The game’s attempt to be more like an MMO manifests itself in a couple other ways. One is the introduction of “Gambits,” where you instruct your party members to follow a set of tactics, and they take actions automatically as a result. It’s certainly one way of simulating being in a party of MMO players and hoping for the best in terms of the actions they take. The other MMO-esque addition is the introduction of “Hunts,” where you’re tasked to kill a specific monster independent of the game’s main plot; doing so and reporting to the person who sent you on the hunt in the first place will get you a nifty reward of some kind. Enemies themselves very rarely drop currency, called Gil, in Final Fantasy XII; rather, they’ll drop loot that you can sell at shops for Gil.

The game’s system of advancement has changed once again, as with every Final Fantasy. This time around, besides your traditional levels, you acquire License Points that are used to unlock spaces on a License Board. Unlocking spaces accesses new ones, typically an advancement on the space you had previously unlocked. This goes for everything from spells to techniques to weapons and armor. Yes, you need a license to equip things. You also need to purchase spells and techniques before you’re allowed to use them, in addition to having the relevant license.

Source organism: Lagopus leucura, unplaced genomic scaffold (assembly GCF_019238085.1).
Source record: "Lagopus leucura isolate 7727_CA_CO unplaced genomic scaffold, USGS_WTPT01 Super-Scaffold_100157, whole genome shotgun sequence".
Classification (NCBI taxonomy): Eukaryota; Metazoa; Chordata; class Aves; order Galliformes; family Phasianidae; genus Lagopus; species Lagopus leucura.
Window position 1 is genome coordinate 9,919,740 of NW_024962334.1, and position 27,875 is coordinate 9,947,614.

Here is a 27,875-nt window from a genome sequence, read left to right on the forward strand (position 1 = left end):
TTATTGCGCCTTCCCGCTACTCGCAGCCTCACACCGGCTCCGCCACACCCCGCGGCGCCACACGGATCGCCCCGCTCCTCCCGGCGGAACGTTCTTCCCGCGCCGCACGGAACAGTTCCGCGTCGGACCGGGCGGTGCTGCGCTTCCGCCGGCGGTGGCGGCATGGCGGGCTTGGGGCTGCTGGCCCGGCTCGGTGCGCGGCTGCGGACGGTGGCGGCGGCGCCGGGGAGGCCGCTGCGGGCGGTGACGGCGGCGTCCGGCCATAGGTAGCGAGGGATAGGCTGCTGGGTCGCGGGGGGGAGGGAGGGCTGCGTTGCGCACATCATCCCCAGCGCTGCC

Final Fantasy XIII

The battle system used in FFXII would be refined further in the next installment of the series. Final Fantasy XIII’s battle system completely removes direct control of any characters besides the party leader. Additionally, the loss of your party leader, regardless of the status of the rest of your team, is an automatic Game Over. In return for this, you can switch your party members’ classes on the fly using the Paradigm system. A Paradigm in the FFXIII context is a set of classes for your team and swapping to a different class set is called a Paradigm Shift. Swapping back and forth between offensive and defensive-minded Paradigms during long battles is a key to keeping your main character alive. 

Advancing your characters in FFXIII is done using the Crystarium, which bears similarities to the Sphere Grid in FFX. Each character, though, has their own Crystarium rather than everyone having the same sphere grid to build off. Like in FFX, you move along these on a path, but unlike FFX, you advance on the Crystarium by collecting Crystagen Points, essentially this game’s Experience Points for your characters. The actual term “Experience Points” in the game is reserved for your weapons and accessories. You don’t level up these in battle, though. Instead, you gain the ability to improve them via components that you earn in battle. Different components give differing amounts of experience depending on what you’re upgrading. Much like Final Fantasy XII, it’s very rare that you’ll directly gain Gil, as the game expects you to sell spare components or weapons to obtain it.